Hyperinflation: Why Jack Dorsey is worried
Jack Dorsey, founder of Twitter and Square, says the sudden surge consumers have seen in food and gas prices could just be the beginning.
Dorsey, late Friday, took to Twitter to warn, “Hyperinflation is going to change everything. It’s happening.”
The especially bearish tweet by Dorsey follows Friday’s concession by Federal Reserve Chairman Jerome Powell that increased inflation could run “well into next year.” The Fed is likely to pull back from the measures it has taken over the past 18 months to assist the economy through the pandemic, which many now point to as a reason for the increase in prices.
Dorsey, in a follow-up tweet, noted that an inflation rate of 16% was possible in the U.S. and globally. Not everyone agreed, however.
Steve Hanke, an economist at Johns Hopkins, took Dorsey to task for his tweet, saying, “There have been 62 certified hyperinflations in world history. At present, no country is experiencing hyperinflation. @jack should know better than to tweet irresponsible public statements.”
And U.S. Treasury Secretary Janet Yellen said she expects inflation to fall to acceptable levels in the second half of 2022. “On a 12-month basis, the inflation rate will remain high into next year because of what’s already happened. But I expect improvement…by the middle to end of next year, second half of next year,” she told CNN.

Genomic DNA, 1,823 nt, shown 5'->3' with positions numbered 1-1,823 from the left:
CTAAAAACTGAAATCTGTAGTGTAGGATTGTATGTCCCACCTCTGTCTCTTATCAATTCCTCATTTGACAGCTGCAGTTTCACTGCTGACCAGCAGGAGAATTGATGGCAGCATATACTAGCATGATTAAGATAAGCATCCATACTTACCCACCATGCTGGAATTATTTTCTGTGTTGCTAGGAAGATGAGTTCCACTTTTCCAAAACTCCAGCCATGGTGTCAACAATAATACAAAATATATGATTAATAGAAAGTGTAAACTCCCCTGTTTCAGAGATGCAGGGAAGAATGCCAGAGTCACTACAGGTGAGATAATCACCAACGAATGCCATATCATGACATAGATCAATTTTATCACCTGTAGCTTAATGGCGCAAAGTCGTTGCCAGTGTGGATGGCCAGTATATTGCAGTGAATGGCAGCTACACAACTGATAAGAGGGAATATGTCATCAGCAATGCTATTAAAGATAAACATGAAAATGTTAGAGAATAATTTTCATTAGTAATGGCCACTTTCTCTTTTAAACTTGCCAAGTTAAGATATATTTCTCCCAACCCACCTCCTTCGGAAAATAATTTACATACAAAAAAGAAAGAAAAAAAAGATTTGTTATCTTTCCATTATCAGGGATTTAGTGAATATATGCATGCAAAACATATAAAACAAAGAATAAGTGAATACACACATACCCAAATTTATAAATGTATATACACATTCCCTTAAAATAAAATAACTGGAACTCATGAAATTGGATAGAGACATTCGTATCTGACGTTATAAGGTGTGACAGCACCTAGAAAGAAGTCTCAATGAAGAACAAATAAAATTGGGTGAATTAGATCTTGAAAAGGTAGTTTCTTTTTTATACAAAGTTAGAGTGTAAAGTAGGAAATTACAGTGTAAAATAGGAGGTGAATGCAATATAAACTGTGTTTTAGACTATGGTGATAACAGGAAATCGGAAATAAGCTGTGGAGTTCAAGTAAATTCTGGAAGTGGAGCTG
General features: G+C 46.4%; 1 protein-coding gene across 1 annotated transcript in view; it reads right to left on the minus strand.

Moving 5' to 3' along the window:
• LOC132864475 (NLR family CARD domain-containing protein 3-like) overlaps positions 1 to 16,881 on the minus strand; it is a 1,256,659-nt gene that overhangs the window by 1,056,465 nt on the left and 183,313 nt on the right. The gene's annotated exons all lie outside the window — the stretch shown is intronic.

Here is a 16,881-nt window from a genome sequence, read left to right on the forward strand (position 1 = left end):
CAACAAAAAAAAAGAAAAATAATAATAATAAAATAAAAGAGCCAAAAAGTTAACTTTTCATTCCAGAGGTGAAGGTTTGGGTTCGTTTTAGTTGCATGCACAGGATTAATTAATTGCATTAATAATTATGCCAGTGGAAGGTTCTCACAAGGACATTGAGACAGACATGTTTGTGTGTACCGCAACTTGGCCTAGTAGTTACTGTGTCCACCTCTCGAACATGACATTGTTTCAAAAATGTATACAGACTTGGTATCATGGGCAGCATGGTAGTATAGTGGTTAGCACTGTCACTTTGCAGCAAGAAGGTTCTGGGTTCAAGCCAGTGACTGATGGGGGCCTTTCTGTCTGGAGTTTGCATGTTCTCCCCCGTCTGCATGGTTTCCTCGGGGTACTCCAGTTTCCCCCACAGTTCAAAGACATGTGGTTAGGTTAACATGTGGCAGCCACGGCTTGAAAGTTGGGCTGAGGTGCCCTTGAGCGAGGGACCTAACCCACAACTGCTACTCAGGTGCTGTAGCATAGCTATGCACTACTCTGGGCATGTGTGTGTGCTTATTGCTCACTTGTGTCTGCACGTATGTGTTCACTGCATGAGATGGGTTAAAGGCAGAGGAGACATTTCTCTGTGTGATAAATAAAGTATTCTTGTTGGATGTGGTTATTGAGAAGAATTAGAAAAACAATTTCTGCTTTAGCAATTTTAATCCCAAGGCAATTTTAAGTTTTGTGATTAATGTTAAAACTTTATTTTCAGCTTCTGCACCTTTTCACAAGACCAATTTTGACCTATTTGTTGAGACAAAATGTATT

Hyperinflation is when the price of goods and services increase uncontrollably for a sustained period of time. The technical definition of the term, though, sets a high threshold, with price increases of anywhere from 50% per month to 1,000% per year. It typically occurs only under very specific circumstances, such as after a war or when a currency breaks up.
To put it into context, a $2 cup of coffee with a 2% inflation rate would cost $2.04. With hyperinflation of 1,000%, that cup would cost $22. A $3.50 gallon of milk would soar to $38.50. And rent on a $2,000 per month two-bedroom apartment would skyrocket to $22,000.
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